BY: CHRIS BOYLE
In order to have sustainable offensive success, it is essential to deceive opposition defenses and goaltenders.
There are plenty of tactical approaches to achieve this deception and one of the most valuable is the ability to destabilize a goaltender’s sightlines while creating high leverage shot attempts. This is commonly known as net-front presence.
Net-front presence is essential to offensive deception because if you can alter a goaltender’s sightlines while changing the trajectory of the shot, you compromise a goaltender’s ability to solve the incoming equation. This confusion generally leads to prime scoring opportunities for elite net-front players like Anders Lee.
Anders Lee maintained his torrid shooting with another goal Thursday against the New York Rangers. A continuation of his breakout season that has seen him shoot almost 17 percent. While it is an extremely high percentage, you only need to look at his shot metrics to see why it is sustainable.
Lee is an interesting study because of the contrast in styles that lead to his success. If we isolate location, almost all of his success in his career comes from the high-danger area. Fifty-five of his 60 goals have occurred in the zone directly in front of the net. This is intuitive because the closer you are to the goal, the greater the success, but it isn’t the only reason for his success. The type of shots he is taking tells the real story.
Over his three-year sample, Lee has shown an elite ability to get to the front of the net and cause havoc for goaltenders. At 6’3” and almost 230 lbs, not only is he hard for defenders to move, but he creates difficulty for goaltenders to gain visual attachment to the puck. He also has the hand-eye coordination to deflect pucks off their natural plane as 17 percent of all of his shots registered were tipped. Forty-two percent of his goals (25) are the direct result of these tipped opportunities. Lee’s dogged pursuit of rebounds is also a significant portion of his goal scoring success as 10 percent of all of his shots were secondary chances. Twenty-two percent of his goals (13) were the result off rebounds.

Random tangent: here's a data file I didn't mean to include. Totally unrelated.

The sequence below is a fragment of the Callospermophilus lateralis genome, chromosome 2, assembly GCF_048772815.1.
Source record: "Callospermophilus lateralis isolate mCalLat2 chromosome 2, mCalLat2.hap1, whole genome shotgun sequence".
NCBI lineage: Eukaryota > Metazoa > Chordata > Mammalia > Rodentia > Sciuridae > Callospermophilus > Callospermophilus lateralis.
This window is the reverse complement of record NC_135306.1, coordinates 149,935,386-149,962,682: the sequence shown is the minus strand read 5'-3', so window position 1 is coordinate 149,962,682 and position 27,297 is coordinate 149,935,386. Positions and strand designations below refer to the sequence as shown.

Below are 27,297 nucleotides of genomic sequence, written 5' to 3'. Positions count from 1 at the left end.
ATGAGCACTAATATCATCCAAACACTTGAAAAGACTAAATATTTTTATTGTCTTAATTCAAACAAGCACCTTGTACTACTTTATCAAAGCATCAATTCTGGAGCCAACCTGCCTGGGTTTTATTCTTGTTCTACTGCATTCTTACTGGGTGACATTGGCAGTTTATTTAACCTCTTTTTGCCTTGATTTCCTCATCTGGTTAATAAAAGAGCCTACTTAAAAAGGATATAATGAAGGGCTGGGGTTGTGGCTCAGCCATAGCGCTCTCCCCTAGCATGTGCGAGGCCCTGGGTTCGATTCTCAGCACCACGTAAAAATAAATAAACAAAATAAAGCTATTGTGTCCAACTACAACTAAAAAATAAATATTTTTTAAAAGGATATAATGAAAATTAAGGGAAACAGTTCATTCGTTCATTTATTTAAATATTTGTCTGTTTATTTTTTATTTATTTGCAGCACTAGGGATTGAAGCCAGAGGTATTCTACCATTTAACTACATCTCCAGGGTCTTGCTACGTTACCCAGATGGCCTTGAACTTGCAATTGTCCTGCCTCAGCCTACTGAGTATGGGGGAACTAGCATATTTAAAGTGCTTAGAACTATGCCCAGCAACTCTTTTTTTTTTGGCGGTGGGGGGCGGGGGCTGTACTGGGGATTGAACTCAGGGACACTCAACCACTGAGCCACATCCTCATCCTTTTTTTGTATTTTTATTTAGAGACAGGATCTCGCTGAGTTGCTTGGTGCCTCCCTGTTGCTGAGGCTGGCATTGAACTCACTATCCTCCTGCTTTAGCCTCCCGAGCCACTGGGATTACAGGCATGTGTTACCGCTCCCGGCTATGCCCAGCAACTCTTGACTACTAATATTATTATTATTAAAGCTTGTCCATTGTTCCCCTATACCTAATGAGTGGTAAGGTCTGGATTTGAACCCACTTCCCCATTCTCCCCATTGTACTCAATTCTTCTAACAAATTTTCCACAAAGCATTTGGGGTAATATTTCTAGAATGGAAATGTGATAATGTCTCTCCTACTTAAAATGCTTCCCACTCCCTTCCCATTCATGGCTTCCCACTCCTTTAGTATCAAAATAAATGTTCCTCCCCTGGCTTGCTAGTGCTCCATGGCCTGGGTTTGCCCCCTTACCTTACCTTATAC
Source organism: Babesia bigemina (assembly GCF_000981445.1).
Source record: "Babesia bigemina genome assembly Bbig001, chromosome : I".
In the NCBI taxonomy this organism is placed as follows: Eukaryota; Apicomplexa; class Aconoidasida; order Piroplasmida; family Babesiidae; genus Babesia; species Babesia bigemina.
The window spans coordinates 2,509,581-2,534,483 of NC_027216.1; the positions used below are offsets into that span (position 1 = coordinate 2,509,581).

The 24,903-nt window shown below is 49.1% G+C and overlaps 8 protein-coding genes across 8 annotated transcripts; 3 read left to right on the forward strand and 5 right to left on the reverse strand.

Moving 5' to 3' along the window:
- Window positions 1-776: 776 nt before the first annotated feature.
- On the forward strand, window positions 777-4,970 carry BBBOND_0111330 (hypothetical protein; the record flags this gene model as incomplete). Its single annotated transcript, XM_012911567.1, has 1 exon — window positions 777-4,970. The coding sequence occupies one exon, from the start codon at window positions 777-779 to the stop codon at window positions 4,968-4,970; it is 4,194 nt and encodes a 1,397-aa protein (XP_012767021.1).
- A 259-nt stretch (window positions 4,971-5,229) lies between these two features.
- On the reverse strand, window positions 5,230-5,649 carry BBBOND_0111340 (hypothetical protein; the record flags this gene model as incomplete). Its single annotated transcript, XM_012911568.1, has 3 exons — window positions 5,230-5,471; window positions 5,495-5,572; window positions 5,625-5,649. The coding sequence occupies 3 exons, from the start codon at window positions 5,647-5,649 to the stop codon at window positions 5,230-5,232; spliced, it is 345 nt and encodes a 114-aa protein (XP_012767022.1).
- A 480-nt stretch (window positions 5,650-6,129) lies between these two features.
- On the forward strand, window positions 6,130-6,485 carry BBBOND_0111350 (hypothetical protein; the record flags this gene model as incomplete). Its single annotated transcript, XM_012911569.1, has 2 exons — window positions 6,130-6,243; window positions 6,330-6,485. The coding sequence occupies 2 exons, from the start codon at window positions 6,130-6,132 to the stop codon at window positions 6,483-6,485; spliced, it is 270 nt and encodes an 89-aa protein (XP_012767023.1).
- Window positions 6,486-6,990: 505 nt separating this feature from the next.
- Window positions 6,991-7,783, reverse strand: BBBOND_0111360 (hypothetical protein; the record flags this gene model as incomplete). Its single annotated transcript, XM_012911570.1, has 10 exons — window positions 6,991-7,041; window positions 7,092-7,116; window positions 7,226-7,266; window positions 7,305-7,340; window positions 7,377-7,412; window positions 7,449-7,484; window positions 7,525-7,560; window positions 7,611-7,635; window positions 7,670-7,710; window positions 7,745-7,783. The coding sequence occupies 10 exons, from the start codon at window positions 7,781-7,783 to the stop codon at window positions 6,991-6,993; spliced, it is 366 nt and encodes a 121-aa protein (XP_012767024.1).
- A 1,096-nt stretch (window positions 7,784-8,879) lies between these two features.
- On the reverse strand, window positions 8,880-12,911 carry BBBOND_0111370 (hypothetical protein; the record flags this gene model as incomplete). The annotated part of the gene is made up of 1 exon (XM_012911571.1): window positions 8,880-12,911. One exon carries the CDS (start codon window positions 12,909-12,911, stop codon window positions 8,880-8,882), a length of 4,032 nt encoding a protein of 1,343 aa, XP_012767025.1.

His personal success isn’t the only benefit of parking his behind in the direct slot. The hardest shots for goaltenders to corral are ones that they cannot see and have changed direction, so his immediate presence causes secondary opportunities for his teammates as well.
While Lee is an above average shooter because of this elite skill set, he struggles when he relies on his release or velocity for success. He is slightly less than a 5-percent shooter on clear-sighted looks. His individual shot creation is below average and is the biggest hurdle in reaching 40-goal potential. Simply put, Lee lives off the broken play. He is capable of creating opportunities off the cycle or scrambles, but he struggles significantly off the rush. Of his 112 shots created from his individual zone entries, Lee has managed only 2 goals. His shooting success on clear-sighted looks off the rush is slightly less than 1 percent.
What makes Lee such a successful NHL player is his ability to stay in his lane. He recognizes his strengths and weaknesses and maximizes them. Instead of consistently carrying the puck through the neutral zone, he gives it up to the elite puck carriers and fills a lane. He simplifies his game and does not rely on his release to score, he relies on relentless offensive zone puck pursuit and is extremely opportunistic in chaotic environments.
Lee is a low-maintenance impact player who doesn’t need the puck to succeed and his entire offensive arsenal works as a blueprint on how to create chances via net-front presence.